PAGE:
This past weekend, Luke and I decided to climb Lurking Fear, a ~20 pitch route on the Southwest Face of El Capitan. The upper pitches are on the slabby side, so most advice was to travel light, because hauling would be bad on the upper part of the route. We decided to fix ropes up to the top of pitch 5 on our first day and then blast up the second day with light bivy gear. We were confident that we could at least make it to Thanksgiving Ledge (top of pitch 17), and possibly even top out.
As planned, we woke up before 5am and Luke was starting to lead pitch 6 before 7am. We were doing well until the 12th pitch. It started getting particularly cold and windy while Luke lead the pitch, and by the time I was finishing jugging it, it had started pouring (rain + hail) and the rock was running with water. Luke had already started short-fixing the 13th pitch, in an effort to get us moving towards shelter on Thanksgiving Ledge, so he had to finish and rap the pitch before we could start down. The weather continued to pound us as we went down, but we made it safely to the ground and retreated to the dry comfort of the truck.
It was disappointing because we’d been making good enough time to easily make Thanksgiving: we started rapping around 4pm, so we would have still had ~4 hours of daylight to climb the remaining 4 pitches of mostly free-climb-able terrain in good weather. However, it was also a huge learning experience for both of us. Here are some of the key lessons that stood out to me:
(1) Be prepared.
We thought we were pretty well prepared (some bivy gear, small stove, plenty of food/water, extra layers), but we ended up facing some conditions we hadn’t anticipated. When you’re expecting a nice, sunny day and end up getting pounded with hail and wind, you’ll need all those extra layers (and be glad you’re not wearing cotton). It took us around 4 hours to rappel down from pitch 13 (and then another hour to get back to the car), and that was a long, cold time, even wearing all our layers (I was wearing a technical t-shirt, my R1, my nano-puff, my soft shell, and Luke’s nano-puff, and I was still fairly chilly). If we’d decided to continue, it still would have been several long, cold hours until we made it to the cave on Thanksgiving Ledge. Whether you’re rappelling or pushing upwards, one person will often be hanging around at a belay, getting cold.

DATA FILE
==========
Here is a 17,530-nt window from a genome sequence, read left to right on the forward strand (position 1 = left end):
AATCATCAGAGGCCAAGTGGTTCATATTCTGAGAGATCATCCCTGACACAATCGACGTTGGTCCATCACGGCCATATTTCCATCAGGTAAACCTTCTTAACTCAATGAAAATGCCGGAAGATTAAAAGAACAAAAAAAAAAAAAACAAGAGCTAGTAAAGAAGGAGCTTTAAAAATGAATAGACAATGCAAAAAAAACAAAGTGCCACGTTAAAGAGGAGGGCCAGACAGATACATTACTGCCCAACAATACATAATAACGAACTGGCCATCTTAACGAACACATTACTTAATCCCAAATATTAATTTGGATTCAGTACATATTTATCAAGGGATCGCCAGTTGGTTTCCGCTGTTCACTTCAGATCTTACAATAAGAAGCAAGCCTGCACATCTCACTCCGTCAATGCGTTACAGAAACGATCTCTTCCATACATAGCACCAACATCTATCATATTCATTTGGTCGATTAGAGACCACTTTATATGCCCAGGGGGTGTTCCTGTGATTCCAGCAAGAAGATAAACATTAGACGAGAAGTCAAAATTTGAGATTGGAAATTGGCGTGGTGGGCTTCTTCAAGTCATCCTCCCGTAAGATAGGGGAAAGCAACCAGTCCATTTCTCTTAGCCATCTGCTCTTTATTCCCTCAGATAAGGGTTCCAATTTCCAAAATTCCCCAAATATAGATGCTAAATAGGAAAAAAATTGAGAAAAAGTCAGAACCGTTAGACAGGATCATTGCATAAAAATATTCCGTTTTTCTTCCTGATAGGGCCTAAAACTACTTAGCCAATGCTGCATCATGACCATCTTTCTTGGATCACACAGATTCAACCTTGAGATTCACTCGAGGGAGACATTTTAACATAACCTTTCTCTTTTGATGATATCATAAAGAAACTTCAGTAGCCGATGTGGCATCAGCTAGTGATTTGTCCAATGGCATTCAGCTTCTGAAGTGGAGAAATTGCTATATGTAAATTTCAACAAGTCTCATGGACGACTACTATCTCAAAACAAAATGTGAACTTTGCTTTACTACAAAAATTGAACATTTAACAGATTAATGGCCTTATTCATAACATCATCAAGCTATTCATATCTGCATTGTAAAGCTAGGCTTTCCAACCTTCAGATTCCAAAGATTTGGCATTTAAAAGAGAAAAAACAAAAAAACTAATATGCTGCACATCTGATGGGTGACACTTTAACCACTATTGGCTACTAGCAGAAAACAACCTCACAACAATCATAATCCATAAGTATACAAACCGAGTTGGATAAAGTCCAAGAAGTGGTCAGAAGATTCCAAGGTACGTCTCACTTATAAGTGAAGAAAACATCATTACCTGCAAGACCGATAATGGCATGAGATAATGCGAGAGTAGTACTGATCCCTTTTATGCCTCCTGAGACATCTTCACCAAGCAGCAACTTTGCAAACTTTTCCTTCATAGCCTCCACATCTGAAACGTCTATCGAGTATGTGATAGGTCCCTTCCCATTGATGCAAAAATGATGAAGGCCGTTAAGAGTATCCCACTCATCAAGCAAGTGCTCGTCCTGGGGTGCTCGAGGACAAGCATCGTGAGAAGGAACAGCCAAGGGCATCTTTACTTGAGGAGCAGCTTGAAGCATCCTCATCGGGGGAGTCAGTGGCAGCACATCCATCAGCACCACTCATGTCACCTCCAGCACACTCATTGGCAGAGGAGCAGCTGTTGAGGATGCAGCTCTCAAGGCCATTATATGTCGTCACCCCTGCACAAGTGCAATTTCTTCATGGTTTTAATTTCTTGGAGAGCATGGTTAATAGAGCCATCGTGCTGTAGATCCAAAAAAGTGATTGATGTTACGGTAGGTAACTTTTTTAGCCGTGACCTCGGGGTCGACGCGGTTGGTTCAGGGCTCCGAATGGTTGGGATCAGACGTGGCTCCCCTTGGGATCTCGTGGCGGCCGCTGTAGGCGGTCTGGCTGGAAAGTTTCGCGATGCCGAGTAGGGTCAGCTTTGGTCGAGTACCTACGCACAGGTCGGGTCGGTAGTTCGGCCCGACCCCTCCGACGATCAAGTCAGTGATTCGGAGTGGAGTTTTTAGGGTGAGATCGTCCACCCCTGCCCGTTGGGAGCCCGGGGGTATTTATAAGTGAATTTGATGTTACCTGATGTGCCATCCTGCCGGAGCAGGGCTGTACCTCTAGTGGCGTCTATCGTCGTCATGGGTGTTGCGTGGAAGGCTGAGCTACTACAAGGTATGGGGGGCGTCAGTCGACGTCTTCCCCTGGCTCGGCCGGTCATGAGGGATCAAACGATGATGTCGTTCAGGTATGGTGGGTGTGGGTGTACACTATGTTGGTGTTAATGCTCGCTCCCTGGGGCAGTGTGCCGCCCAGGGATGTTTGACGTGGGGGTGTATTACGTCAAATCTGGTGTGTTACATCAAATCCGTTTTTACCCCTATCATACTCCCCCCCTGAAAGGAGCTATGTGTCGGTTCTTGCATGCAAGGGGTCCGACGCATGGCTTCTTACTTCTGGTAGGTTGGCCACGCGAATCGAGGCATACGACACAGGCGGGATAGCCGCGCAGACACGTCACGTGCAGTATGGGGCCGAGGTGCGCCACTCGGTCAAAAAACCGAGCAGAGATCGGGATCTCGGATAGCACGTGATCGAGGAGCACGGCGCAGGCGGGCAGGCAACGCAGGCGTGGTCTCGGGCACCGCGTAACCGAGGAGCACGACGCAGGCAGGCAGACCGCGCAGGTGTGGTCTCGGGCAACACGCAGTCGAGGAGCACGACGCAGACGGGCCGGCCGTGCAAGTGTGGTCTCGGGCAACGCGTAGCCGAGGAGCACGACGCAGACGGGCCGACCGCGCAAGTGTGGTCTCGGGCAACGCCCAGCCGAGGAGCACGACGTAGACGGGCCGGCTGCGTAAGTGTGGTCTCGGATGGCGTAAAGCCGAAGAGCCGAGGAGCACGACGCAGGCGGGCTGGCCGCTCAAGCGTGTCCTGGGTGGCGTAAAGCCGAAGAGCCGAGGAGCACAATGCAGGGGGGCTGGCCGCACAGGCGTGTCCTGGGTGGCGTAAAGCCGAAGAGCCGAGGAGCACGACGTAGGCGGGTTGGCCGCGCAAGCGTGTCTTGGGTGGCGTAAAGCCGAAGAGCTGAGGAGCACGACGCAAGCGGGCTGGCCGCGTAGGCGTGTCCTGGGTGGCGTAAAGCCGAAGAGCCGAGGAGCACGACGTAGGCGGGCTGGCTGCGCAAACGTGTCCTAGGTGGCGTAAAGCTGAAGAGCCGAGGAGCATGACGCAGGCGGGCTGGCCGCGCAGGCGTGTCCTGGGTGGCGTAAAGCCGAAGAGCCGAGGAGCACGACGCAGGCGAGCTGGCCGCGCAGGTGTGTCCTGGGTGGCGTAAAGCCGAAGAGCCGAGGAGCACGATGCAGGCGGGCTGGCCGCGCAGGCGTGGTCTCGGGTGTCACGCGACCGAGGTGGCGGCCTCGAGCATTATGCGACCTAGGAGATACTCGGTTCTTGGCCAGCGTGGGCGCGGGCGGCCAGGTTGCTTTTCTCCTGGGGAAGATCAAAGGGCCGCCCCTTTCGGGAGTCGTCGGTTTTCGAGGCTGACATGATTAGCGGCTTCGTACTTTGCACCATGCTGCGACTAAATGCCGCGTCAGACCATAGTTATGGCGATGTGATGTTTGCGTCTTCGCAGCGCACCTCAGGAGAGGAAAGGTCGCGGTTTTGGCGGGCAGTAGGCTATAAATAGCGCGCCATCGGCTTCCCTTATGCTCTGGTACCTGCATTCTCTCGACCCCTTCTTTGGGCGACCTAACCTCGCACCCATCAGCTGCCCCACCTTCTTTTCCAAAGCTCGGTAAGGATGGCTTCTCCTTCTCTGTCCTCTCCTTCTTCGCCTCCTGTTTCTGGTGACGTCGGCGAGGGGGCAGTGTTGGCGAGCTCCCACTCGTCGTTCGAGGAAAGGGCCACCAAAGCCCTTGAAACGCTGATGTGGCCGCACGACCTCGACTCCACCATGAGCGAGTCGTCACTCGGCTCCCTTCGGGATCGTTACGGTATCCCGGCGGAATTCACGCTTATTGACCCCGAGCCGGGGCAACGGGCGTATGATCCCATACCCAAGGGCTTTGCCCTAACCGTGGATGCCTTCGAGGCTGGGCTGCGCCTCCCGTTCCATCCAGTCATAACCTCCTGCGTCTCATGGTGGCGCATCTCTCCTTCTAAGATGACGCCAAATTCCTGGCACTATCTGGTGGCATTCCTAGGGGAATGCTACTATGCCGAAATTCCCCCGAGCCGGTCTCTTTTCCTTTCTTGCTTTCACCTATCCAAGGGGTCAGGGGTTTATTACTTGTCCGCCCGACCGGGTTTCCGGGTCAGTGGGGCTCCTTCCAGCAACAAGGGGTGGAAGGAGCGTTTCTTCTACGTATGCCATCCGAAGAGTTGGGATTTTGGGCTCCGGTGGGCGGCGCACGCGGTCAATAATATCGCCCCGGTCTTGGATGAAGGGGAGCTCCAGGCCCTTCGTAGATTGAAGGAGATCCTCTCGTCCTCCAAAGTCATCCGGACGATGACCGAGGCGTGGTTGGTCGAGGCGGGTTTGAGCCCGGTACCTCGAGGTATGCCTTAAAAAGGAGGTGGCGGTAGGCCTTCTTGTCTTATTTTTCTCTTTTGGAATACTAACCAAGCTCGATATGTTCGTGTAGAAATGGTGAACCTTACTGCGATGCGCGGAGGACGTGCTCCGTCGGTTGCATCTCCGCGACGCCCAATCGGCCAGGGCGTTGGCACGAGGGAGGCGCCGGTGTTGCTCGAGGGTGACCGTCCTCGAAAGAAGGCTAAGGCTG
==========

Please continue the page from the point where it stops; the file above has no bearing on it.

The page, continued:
The bottom line is: climbing long routes in Yosemite might feel like vertical cragging when the weather is nice, but you’re still in the mountains, crazy stuff can happen, and you need to be prepared in case you start having an epic. It’s even more important when you’re planning on moving fast rather than going more slowly with a portaledge and extra food/water/gear.
(2) Practice makes perfect.
Aid climbing is already a slower process than free climbing, so being efficient becomes even more important. On our first day, I had to take many breaks jugging up fixed lines to adjust the lengths of my footloops and daisy chains, or to rest my arms. By the later pitches on our second day, I had my technique down and I only needed to stop to clean gear. Little things like figuring out the most efficient way to transfer between jugging and anchored in to the belay (and vice versa) can mean a couple of minutes per pitch, and when you’re hoping to climb at least 12 pitches in a day, those minutes add up. I consider myself pretty efficient and well-practiced when it comes to multi-pitch free climbing, but aid climbing involves more gear and rope management (ascenders, fixed lines, haul bags, etc.) and more awkward situations (like hanging belays) that I’m not used to dealing with.